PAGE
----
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Yoga Trends

The Work of This Moment

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Toni Packer stands in a cloistered walkway at the edge of a courtyard, watching raindrops fall on a purple blossom. It’s the post-breakfast break at her annual nine-day New Year’s retreat in California. Toni walks a little way, then stops again to look up at the sky. She listens intently to the hissing, gurgling rain.


A lively, white-haired woman who is now 70 years old, Toni Packer is a former Zen teacher who left the traditional aspects of Zen behind to pursue her passion for what she calls “the work of this moment.”

Her approach is as unembellished and ordinary as you can get. On her retreats there are no rituals or ceremonies, and nothing is required except silence. Toni talks about listening openly to whatever is here, without resistance or effort. Rather than relying on a traditional method, she prefers to start from scratch, on the spot. She has no system, no road map, no answers. Every moment is new.

On Toni’s retreats, there is a daily schedule of timed sittings in the morning and evening (interspersed with short walking periods), and an untimed sitting period in the afternoon. But all activities and sittings are optional; you can spend the entire retreat sitting in the courtyard, walking in the hills, or lying in bed. No particular posture is regarded as better than any other. Some people even bring big, comfortable armchairs into the sitting room.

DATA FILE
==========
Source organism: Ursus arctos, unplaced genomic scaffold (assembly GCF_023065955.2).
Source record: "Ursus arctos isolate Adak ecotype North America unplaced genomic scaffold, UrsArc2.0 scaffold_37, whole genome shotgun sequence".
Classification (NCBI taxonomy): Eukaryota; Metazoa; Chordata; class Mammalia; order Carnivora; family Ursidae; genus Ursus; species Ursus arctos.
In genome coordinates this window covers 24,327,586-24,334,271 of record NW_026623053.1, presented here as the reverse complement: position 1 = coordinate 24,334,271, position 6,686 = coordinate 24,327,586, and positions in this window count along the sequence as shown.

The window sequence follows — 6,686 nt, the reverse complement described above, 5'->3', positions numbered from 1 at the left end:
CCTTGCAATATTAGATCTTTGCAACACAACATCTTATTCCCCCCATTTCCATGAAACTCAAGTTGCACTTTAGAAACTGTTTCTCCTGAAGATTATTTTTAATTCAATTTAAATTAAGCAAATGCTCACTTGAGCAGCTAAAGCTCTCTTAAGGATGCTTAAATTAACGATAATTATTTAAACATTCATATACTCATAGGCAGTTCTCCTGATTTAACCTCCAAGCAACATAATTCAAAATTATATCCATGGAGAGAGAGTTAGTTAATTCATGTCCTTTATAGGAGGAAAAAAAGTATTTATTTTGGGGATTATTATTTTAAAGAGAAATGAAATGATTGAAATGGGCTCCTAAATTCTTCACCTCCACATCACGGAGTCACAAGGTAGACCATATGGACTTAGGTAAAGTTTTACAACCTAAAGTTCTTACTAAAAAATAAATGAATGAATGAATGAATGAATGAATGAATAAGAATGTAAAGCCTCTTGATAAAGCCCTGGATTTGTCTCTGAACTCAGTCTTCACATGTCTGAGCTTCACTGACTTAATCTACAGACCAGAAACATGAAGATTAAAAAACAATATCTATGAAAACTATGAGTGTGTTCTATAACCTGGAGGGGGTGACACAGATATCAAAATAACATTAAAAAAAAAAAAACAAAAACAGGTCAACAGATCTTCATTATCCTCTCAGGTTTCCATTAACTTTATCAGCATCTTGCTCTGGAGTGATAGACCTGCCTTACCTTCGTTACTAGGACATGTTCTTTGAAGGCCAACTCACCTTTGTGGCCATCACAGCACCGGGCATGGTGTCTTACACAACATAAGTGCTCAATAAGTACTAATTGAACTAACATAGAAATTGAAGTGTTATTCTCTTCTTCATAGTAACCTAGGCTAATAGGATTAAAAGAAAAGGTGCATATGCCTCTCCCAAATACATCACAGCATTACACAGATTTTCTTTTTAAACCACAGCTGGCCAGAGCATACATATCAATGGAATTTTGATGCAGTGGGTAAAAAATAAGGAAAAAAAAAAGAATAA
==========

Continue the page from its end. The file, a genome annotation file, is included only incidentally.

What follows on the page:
Toni gives a daily talk, and people can meet with her individually or in groups throughout the retreat. She invites us to bring up anything we want, or simply to sit quietly together listening to birds or rain. When she gives talks, Toni speaks out of stillness. She’s listening as she talks, and the listening silence is the essence of the talk. The birds, the wind, the rain, the words, the listening together is one whole happening. An immediacy permeates every word. What she points to is simple: hearing traffic or birds, seeing thoughts as thoughts, feeling the breathing, listening to it all without knowing what it is.

This open being is not something to be practiced methodically. Toni points out that it takes no effort to hear the sounds in the room; it’s all here. There’s no “me” (and no problem) until thought comes in and says: “Am I doing it right? Is this ‘awareness?’ Am I enlightened?” Suddenly the spaciousness is gone—the mind is occupied with a story and the emotions it generates.

Calling into Question

Toni Packer grew up in Hitler’s Germany, the daughter of two scientists. Her mother was Jewish, but her father’s prestigious scientific career spared the family from the Holocaust—just barely. At the end of the war, they discovered that their names had been added to the death list.